First Yankee relative

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#21
Augustus Moonert: Enlisted on 6/19/1861 as a 34 year-old Private into "C" Co. OH 5th Infantry. Promoted to Sargent Major 6/18/1861. 2nd Lieut 9/24/1861 (As of Co. G). Company Transfers: 6/18/1861 from company C to Field & Staff. 9/24/1861 from Field & Staff to company G. He Resigned on 5/25/1862. Born in 1823 in Germany. Died 4/12/1908 in Seattle, WA. Buried: Spring Grove Cemetery, Cincinnati, OH. Gravesite: 20-S-4.

May have chosen to resign as opposed to being dropped from the rolls for being overage ? Not sure about the age requirements and regulations for the Union volunteers ? After the Confederate Armies reorganized in April-May, 1862, Men 35 or older were discharged for being too old.
I hope something like that's the answer vs just deciding he'd had enough and packing it in. We'll see.
 

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James N.

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#23
I hope something like that's the answer vs just deciding he'd had enough and packing it in. We'll see.
If by "packing it in" you mean the possibility he deserted, that's unlikely since he was an officer and therefore had the option of resigning. Of course there's probably no way of knowing what it was that motivated him to resign.
 
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#24
If by "packing it in" you mean the possibility he deserted, that's unlikely since he was an officer and therefore had the option of resigning. Of course there's probably no way of knowing what it was that motivated him to resign.
What I meant was that he might have just decided he'd had enough and unvolunteered.
 

Northern Light

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#25
I just found a relative From Germany that was listed (in Ancestry trees) as having died in the American Civil War. I have not found any mention of his name in any of the lists I have consulted, so my surprise and excitement at finding ANY relatives who fought quickly faded. His name is Karl or Carl Philipp Roschmann if any has the time or interest to find him. I would appreciate it very much.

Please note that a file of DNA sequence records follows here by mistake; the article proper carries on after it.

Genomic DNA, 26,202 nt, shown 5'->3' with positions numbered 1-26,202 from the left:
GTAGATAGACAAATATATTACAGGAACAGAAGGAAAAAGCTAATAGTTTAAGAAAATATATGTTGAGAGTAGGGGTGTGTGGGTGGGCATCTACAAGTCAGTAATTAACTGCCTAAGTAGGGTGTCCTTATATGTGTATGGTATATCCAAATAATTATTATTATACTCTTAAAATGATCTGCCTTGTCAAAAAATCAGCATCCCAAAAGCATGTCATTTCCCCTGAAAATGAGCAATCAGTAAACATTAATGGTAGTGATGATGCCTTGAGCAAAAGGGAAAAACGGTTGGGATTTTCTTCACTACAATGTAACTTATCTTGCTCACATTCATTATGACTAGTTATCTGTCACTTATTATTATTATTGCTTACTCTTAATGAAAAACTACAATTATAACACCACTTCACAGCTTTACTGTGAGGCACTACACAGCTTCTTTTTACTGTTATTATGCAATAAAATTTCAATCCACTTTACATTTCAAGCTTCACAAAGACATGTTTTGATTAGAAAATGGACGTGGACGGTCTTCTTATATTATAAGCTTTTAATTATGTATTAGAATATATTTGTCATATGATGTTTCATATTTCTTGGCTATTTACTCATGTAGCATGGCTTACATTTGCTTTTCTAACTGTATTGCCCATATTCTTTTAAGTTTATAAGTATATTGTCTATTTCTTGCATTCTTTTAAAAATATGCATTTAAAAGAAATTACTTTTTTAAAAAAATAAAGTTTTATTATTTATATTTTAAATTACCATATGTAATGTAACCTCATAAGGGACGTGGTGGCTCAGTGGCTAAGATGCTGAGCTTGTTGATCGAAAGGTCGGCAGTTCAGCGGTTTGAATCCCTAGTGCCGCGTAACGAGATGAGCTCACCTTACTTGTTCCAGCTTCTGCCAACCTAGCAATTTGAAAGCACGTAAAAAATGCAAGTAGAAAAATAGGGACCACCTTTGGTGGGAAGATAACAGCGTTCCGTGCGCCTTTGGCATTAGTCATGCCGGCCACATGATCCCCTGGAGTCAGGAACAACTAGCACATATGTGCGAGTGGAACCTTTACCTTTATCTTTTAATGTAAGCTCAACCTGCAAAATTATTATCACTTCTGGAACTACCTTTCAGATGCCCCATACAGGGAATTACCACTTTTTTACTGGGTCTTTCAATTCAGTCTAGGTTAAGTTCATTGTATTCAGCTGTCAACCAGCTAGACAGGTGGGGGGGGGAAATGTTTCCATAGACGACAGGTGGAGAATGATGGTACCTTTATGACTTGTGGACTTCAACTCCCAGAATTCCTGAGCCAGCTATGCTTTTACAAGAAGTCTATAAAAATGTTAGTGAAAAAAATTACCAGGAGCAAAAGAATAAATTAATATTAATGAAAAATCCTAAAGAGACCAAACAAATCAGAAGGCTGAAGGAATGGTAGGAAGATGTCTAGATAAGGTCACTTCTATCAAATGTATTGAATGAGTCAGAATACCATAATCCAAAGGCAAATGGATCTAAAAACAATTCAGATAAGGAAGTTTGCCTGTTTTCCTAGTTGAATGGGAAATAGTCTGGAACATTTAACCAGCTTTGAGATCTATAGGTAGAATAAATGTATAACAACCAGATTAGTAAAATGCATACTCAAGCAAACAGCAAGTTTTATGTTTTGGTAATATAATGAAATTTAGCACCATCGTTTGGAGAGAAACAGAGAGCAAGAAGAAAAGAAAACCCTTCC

Zella

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#26
I just found a relative From Germany that was listed (in Ancestry trees) as having died in the American Civil War. I have not found any mention of his name in any of the lists I have consulted, so my surprise and excitement at finding ANY relatives who fought quickly faded. His name is Karl or Carl Philipp Roschmann if any has the time or interest to find him. I would appreciate it very much.
I can try to look for him this evening when I get off work. But in the mean time, try posting a thread about him here. Someone who has Fold3 access might be able to get to it before me. :smile:
 

Zella

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#28
Do you have an approximate birth year and death year for him? Also, a state? I might have found him.

But the name is anglicized to Charles, though he is listed as being of German birth around the year 1840. He's in a New York light artillery regiment. Enlisted in 1864 and killed the same year, sadly.

Does that sound like it could be him? He didn't come up on the NPS site, but he did on Fold3.
 

Northern Light

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#29
He was born in Oct 22, 1840, Ulm, Germany. Carl is Charles in German, so I wouldn't be surprised if it was him. Thanks so much for looking!
 
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#33
Do you know what regiment he was with?
New York
THIRTY-FIRST INDEPENDENT BATTERY, LIGHT ARTILLERY.
(Three Years)

Battery C, 1st Battalion Artillery, became March 16, 1863,
the above-named battery, the battalion organization having been
discontinued. It was recruited and organized in New York city
and there mustered in the service of the United States for
three years September 16, 1861. Commanded by Capt. John
Knieriem the battery left the State October 20, 1861, and
served at and near Washington, D. C., from October, 1861; in
the Artillery Reserve, Army of the Potomac, from March, 1862;
in the 3d Brigade, Artillery Reserve, 5th Corps, Army of the